Along the north edge of the canal, there are older attractive homes. And I was reminded of a CNN news item that slid across the bottom of the TV screen a month or so ago, "The size of the average American home has increased 240% since 1950." I thought of the very pleasant home my architect father designed and built in 1954 in a suburb not all that far from where I was walking. When I was young, it seemed quite posh to me. And the people who bought the home from my parents in 1965 have thankfully kept it in excellent condition. I think it was less than 2000 square feet in size and large for its day. I remember it as perfect.

When I taught school, the environment was on my mind. More than once I put together lesson plans designed to encourage reflection about the differences between wants and needs. I recall that once the terms were defined, it was quite easy for the students to differentiate between wants and needs, which is basically the difference between infinity and the finite.

In late summer we spent an afternoon at the Parade of Homes. The average size of the palaces was around 5,000 feet. Two families could easily have resided in each of the homes with ease. They were opulent, having, for example, televisions in most rooms, excluding closets. Some had two sets of washer/dryers. One had a set in the laundry room, and the other was in the main closet off the master bedroom.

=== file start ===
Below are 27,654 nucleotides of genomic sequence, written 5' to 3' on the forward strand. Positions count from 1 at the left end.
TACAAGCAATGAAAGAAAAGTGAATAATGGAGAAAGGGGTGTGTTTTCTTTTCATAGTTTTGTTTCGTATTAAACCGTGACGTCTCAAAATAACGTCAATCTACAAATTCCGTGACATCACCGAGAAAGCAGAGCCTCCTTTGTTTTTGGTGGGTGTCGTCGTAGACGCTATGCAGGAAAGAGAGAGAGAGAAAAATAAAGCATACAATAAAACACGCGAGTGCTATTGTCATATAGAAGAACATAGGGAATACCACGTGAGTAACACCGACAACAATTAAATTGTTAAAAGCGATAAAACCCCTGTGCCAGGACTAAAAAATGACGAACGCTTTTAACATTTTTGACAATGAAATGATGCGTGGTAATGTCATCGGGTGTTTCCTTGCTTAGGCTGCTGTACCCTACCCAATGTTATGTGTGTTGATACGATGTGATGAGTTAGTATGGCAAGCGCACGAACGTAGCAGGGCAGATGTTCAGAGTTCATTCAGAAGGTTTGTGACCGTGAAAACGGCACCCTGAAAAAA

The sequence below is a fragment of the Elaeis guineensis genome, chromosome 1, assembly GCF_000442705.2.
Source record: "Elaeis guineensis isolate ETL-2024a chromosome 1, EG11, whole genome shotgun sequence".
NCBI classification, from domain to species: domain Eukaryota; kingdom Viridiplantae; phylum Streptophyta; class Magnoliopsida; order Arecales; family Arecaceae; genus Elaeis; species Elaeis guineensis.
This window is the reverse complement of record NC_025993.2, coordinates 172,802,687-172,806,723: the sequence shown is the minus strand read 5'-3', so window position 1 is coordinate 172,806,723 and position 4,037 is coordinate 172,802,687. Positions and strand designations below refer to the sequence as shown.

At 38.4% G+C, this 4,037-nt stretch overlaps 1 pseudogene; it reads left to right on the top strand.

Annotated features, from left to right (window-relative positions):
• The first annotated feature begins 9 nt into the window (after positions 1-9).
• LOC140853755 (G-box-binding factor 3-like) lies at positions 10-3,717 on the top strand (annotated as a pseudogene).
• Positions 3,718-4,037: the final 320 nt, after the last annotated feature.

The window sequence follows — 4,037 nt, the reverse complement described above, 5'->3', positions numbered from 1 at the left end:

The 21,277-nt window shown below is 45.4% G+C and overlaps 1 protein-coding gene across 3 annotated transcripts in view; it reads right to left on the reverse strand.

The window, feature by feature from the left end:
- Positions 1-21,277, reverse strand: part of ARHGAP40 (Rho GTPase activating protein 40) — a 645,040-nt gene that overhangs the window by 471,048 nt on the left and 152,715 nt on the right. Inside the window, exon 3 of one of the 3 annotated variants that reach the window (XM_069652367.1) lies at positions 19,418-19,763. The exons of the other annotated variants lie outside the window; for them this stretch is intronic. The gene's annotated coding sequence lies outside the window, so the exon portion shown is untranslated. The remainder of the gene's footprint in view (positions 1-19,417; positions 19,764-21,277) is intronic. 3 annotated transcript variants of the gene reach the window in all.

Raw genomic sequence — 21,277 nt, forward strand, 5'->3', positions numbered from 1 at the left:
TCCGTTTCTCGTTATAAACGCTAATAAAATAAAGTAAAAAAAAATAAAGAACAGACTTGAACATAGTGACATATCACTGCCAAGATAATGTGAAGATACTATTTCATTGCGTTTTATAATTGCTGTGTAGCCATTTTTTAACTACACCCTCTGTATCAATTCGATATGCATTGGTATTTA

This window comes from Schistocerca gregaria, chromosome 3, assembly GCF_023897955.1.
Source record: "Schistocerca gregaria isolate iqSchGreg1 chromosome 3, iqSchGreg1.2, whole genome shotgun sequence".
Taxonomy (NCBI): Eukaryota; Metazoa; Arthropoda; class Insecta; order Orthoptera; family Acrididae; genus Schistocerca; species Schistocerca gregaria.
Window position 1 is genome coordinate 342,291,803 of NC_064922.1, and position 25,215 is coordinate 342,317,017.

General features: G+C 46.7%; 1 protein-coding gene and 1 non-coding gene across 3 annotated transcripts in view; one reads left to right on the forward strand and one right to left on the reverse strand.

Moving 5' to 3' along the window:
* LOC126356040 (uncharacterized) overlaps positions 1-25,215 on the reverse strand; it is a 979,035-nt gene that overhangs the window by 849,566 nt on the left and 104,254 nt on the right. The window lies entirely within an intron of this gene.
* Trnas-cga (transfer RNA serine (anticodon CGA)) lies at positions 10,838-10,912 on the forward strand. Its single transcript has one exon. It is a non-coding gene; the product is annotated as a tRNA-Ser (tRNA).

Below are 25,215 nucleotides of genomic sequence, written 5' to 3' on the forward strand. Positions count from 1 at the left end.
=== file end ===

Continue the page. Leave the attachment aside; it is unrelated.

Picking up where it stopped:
Although I haven't bought a new car since 1967, I like cars and subscribe to Automobile magazine. It's interesting to read about the kinds of cars people who live in Parade of Homes homes might drive. The Bugatti Veyron is the furthest over the top. It sells for $1.2M, has a top speed of 256 MPH, and will consume its 26 gallons of gas in 12 minutes at that speed. Life is good. Now that China is fixated on cars, it gives them something to aim for.

People have voted with absentee ballots or will be heading to the polls on Tuesday. As The Dick might phrase it, "it's a no-brainer." The Republicans must lose. By forfeit, if nothing else, the Democrats must win. That's a given. As we go forward, however, the United States needs to reinvent itself for its own sake and for the sake of the planet.